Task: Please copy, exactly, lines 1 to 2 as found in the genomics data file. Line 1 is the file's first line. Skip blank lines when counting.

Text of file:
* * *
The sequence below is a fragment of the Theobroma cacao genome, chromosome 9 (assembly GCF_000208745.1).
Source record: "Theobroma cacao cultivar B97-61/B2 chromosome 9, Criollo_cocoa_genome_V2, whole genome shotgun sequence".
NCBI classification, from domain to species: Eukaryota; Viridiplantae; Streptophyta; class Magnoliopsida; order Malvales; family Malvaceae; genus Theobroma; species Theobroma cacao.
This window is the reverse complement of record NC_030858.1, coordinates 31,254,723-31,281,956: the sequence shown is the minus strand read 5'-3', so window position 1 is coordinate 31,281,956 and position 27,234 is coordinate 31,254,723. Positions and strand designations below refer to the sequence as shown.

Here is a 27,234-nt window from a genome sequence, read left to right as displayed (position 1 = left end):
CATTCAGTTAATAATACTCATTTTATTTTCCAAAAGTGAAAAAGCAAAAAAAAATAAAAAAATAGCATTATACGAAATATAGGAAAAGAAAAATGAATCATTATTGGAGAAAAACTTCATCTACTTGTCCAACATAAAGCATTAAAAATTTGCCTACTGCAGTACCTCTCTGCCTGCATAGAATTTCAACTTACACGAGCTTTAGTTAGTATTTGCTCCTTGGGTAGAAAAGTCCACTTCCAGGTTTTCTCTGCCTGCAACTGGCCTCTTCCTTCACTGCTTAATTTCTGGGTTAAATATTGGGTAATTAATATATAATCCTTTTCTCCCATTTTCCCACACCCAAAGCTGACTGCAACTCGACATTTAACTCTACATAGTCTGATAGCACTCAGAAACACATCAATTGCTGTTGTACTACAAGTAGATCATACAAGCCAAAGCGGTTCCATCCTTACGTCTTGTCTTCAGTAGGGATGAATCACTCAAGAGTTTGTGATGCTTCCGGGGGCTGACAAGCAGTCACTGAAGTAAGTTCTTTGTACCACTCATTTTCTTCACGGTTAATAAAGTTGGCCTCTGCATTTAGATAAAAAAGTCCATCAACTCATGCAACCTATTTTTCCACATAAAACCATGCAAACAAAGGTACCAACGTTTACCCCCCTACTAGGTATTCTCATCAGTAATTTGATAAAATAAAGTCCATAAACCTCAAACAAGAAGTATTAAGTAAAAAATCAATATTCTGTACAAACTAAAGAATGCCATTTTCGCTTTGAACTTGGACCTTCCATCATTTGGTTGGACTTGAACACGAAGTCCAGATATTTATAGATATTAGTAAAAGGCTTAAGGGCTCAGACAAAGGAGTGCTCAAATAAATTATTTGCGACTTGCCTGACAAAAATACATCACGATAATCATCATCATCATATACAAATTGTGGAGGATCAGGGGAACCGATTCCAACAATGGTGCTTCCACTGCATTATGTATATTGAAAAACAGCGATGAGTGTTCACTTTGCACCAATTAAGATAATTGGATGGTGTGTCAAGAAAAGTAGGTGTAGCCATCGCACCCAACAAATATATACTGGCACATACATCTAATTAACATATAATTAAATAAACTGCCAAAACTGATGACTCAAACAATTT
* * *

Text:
The sequence below is a fragment of the Theobroma cacao genome, chromosome 9 (assembly GCF_000208745.1).
Source record: "Theobroma cacao cultivar B97-61/B2 chromosome 9, Criollo_cocoa_genome_V2, whole genome shotgun sequence".